The Telegraph
Tuesday , May 6 , 2014
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Two-in-one degree debut this July

- Swift transition to integrated courses at upgraded Besu, CU shifts to 4-year programme
Workers put up a board announcing the change in the institute’s status in March

Engineering aspirants who wrote the state joint entrance examination with the erstwhile Besu on their radar might have mixed feelings about the recently upgraded institute immediately switching to five-year, dual-degree courses.

The Shibpur landmark, upgraded to an Indian Institute of Engineering Science and Technology (IIEST) after a nine-year wait, used to offer the conventional four-year and two-year courses in its avatar as a state university.

“The IIEST will start offering its new five-year integrated dual-degree programmes from this academic session, starting July. Students will get BTech and MTech degrees at the end of the fifth year,” director Ajoy Kumar Ray told Metro.

The immediate transition to an integrated, dual-degree programme might be great news for those who plan to do their MTech at one go, but not so for those eyeing a different academic trajectory.

Although it was decided much earlier that an IIEST would offer only dual degrees, candidates who appeared for the state joint entrance examination this month were unaware that the switch to a new system would happen in July.

“When we published the JEE brochure seeking applications from aspiring students last November, we could not have mentioned the dual-degree programme because Besu got the IIEST tag only in March,” a senior official of the state JEE board said.

An engineering aspirant who had planned to do his MBA after getting a BE degree said he would need to “reconsider my options” if his performance in the joint entrance examination earned him a seat in the country’s first IIEST.

But for those wanting to do their postgraduation from the same institute, a dual degree would not only save them a year but also the hassle of competing for a seat all over again.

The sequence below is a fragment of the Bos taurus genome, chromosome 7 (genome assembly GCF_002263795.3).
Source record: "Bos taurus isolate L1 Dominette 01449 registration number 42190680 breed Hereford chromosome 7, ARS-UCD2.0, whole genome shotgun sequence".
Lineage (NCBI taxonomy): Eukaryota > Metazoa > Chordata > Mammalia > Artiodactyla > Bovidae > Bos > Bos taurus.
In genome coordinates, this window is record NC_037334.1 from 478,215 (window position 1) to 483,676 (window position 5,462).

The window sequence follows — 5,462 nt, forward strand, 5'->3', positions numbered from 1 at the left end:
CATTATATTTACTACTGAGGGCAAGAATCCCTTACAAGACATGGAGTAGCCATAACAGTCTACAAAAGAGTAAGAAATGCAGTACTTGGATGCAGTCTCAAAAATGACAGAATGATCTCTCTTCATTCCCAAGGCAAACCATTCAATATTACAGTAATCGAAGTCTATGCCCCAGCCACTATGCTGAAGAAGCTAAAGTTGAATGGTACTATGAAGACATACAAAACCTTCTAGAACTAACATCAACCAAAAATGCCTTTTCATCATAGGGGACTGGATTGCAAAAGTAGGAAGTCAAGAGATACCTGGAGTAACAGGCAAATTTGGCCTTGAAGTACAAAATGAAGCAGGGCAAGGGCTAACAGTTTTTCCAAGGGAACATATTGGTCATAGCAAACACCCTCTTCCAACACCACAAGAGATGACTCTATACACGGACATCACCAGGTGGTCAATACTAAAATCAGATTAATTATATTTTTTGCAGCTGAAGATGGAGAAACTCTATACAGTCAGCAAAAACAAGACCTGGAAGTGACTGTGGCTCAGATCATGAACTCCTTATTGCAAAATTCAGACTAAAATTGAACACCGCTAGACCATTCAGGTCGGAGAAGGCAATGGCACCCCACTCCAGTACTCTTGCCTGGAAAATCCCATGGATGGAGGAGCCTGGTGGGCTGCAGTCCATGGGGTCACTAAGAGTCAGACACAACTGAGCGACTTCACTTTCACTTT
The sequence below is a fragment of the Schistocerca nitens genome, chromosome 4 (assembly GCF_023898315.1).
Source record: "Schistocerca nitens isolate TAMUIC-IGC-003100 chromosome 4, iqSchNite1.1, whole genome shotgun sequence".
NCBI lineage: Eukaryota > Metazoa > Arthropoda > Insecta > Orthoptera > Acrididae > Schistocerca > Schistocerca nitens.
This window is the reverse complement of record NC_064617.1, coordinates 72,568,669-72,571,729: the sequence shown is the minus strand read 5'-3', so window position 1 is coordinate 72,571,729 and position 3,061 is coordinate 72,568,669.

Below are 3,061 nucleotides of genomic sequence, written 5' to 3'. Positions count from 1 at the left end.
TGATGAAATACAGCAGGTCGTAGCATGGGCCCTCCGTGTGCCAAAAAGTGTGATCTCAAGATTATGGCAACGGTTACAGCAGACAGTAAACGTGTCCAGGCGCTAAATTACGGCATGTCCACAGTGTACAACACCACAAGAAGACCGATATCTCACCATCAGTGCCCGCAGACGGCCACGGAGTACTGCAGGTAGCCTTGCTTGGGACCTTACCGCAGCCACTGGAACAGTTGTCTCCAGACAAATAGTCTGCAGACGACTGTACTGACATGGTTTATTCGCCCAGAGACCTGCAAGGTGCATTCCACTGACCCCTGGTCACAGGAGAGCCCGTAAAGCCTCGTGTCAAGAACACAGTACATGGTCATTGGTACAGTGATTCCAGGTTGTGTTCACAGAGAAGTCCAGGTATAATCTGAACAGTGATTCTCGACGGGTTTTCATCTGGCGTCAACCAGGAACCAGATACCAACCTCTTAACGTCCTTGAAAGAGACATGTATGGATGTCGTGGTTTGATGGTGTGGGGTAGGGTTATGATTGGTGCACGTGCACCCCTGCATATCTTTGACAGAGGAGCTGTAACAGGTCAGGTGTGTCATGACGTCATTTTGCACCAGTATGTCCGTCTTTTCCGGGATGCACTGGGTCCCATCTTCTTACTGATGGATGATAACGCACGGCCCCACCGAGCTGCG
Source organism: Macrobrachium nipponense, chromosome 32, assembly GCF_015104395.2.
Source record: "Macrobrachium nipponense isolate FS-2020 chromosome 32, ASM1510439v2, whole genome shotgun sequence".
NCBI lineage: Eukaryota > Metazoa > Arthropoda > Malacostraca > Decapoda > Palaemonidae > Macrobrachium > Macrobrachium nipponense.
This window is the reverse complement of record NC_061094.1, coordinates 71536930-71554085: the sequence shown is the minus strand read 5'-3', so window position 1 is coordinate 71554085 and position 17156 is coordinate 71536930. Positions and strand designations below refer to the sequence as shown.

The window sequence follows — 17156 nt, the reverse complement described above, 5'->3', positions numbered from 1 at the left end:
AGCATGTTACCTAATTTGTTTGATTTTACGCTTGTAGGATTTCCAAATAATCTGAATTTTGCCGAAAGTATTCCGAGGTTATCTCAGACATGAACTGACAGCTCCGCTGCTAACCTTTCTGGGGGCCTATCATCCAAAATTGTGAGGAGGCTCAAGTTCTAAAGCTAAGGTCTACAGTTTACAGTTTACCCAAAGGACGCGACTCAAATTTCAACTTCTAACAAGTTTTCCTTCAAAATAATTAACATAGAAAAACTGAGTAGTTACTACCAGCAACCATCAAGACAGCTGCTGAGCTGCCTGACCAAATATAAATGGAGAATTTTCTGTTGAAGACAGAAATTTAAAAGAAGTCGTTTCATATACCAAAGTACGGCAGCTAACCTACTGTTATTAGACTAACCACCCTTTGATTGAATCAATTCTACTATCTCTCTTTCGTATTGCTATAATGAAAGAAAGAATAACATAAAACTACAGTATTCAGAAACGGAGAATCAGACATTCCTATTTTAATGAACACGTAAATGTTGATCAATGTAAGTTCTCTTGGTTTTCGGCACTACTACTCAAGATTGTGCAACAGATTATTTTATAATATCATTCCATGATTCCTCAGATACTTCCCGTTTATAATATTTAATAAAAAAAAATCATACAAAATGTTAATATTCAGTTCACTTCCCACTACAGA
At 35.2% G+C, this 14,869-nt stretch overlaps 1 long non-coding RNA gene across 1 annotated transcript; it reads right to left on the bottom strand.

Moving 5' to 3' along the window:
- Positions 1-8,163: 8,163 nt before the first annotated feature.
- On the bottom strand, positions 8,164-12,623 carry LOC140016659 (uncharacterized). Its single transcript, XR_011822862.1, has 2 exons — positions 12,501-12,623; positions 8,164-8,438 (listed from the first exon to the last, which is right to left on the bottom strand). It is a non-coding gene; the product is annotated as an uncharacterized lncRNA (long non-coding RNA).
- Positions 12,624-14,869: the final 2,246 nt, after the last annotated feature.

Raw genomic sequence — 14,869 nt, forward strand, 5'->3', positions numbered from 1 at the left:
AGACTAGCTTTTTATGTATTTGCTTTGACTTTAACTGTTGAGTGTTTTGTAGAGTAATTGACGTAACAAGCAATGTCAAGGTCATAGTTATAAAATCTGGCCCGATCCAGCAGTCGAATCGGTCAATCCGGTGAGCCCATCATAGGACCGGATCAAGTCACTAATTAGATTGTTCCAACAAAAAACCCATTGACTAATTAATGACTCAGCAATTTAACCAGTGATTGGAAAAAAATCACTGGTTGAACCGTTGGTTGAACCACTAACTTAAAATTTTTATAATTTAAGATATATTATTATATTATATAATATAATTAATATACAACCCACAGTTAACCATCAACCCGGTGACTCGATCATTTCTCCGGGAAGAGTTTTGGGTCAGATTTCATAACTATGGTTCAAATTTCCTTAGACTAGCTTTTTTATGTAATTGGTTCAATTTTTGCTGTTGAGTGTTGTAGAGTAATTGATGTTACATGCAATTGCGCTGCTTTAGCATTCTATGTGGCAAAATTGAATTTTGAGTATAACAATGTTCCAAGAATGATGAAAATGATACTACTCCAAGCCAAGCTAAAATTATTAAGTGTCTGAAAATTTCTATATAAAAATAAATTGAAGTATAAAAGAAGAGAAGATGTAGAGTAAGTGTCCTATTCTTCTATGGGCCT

The IITs have been offering five-year integrated courses for years alongside the four-year BTech and two-year MTech programmes. “The advantage of an integrated course is that students save a year in getting a master’s degree. And top companies prefer to employ those who have done the five-year course over their peers in the four-year programme,” said an IIT professor.

The IIEST would model its courses on those of the IITs for the time being. “The entire academic structure that Besu followed will undergo a thorough change,” the institute’s director said.

The institute intends to add to its faculty, mainly for the fourth and the fifth years of the dual-degree programmes. “We hope to recruit some of the best academicians of the country and abroad,” Ray said.

The IIEST also aims to offer full scholarships to as many students as possible at least for two years so that the best of talent comes to the institute.

Committees have been set up for each of the 16 departments to design the integrated courses and finalise the syllabi. The teams include experts from outside the institute.

Students would be required to do several projects as part of the five-year integrated course. The scope of industry-institute interaction would also be higher, sources said.

From next year, students would be selected for various courses on the basis of the national JEE-Mains.

tech track


  • Five-year integrated dual BTech, MTech from 2014-15
  • Five year integrated dual BSc, MSc from 2015-16
  • Integrated MTech, PhD from 2015-16 (minimum 4 years)
  • Six-year integrated BArch from 2015-16

All courses to be based on new sustainability concept

Focus on allowing students to choose subjects from more than one discipline


Four-year BTech in

  • Computer science and engineering
  • Radio physics and electronics
  • Information technology
  • Chemical technology
  • Chemical engineering
  • Polymer science and technology
  • Applied physics
  • Applied optics and photonics


  • 2015-16 academic session with option of lateral entry for BSc students


  • Three-year BTech has failed to fetch students good jobs, leading to protests
  • Better students preferring four-year courses
  • AICTE’s insistence on four-year programme